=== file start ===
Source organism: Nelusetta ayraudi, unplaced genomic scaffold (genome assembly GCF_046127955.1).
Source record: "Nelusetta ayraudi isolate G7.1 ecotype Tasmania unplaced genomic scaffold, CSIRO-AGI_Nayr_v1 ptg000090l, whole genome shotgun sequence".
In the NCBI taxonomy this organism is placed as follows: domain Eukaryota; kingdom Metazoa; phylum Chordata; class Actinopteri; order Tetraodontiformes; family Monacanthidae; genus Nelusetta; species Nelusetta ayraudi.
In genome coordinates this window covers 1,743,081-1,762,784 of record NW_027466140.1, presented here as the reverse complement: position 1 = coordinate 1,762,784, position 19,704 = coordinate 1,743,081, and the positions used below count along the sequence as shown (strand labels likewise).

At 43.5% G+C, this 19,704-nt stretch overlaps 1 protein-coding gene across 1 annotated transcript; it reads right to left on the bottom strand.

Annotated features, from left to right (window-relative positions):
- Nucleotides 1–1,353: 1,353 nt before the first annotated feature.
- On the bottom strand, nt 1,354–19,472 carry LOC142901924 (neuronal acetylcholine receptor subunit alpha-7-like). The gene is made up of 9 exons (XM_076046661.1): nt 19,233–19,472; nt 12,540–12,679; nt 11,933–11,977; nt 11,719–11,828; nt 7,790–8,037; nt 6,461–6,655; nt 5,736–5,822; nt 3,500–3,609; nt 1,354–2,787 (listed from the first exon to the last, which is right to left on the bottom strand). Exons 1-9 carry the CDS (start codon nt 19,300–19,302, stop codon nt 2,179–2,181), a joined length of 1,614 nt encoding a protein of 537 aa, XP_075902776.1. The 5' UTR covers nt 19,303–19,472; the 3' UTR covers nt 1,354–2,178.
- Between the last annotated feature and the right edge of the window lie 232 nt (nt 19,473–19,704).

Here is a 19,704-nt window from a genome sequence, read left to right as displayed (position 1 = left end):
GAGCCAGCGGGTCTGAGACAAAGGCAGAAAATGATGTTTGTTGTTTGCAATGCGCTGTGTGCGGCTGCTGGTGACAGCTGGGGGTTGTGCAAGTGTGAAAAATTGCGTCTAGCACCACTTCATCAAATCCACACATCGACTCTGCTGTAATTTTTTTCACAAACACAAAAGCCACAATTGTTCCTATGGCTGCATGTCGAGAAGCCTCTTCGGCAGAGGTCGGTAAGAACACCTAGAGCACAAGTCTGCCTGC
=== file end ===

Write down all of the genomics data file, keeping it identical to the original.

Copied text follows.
Source organism: Nelusetta ayraudi, unplaced genomic scaffold (genome assembly GCF_046127955.1).
Source record: "Nelusetta ayraudi isolate G7.1 ecotype Tasmania unplaced genomic scaffold, CSIRO-AGI_Nayr_v1 ptg000090l, whole genome shotgun sequence".
In the NCBI taxonomy this organism is placed as follows: domain Eukaryota; kingdom Metazoa; phylum Chordata; class Actinopteri; order Tetraodontiformes; family Monacanthidae; genus Nelusetta; species Nelusetta ayraudi.
In genome coordinates this window covers 1,743,081-1,762,784 of record NW_027466140.1, presented here as the reverse complement: position 1 = coordinate 1,762,784, position 19,704 = coordinate 1,743,081, and the positions used below count along the sequence as shown (strand labels likewise).

At 43.5% G+C, this 19,704-nt stretch overlaps 1 protein-coding gene across 1 annotated transcript; it reads right to left on the bottom strand.

Annotated features, from left to right (window-relative positions):
- Nucleotides 1–1,353: 1,353 nt before the first annotated feature.
- On the bottom strand, nt 1,354–19,472 carry LOC142901924 (neuronal acetylcholine receptor subunit alpha-7-like). The gene is made up of 9 exons (XM_076046661.1): nt 19,233–19,472; nt 12,540–12,679; nt 11,933–11,977; nt 11,719–11,828; nt 7,790–8,037; nt 6,461–6,655; nt 5,736–5,822; nt 3,500–3,609; nt 1,354–2,787 (listed from the first exon to the last, which is right to left on the bottom strand). Exons 1-9 carry the CDS (start codon nt 19,300–19,302, stop codon nt 2,179–2,181), a joined length of 1,614 nt encoding a protein of 537 aa, XP_075902776.1. The 5' UTR covers nt 19,303–19,472; the 3' UTR covers nt 1,354–2,178.
- Between the last annotated feature and the right edge of the window lie 232 nt (nt 19,473–19,704).

Here is a 19,704-nt window from a genome sequence, read left to right as displayed (position 1 = left end):
GAGCCAGCGGGTCTGAGACAAAGGCAGAAAATGATGTTTGTTGTTTGCAATGCGCTGTGTGCGGCTGCTGGTGACAGCTGGGGGTTGTGCAAGTGTGAAAAATTGCGTCTAGCACCACTTCATCAAATCCACACATCGACTCTGCTGTAATTTTTTTCACAAACACAAAAGCCACAATTGTTCCTATGGCTGCATGTCGAGAAGCCTCTTCGGCAGAGGTCGGTAAGAACACCTAGAGCACAAGTCTGCCTGC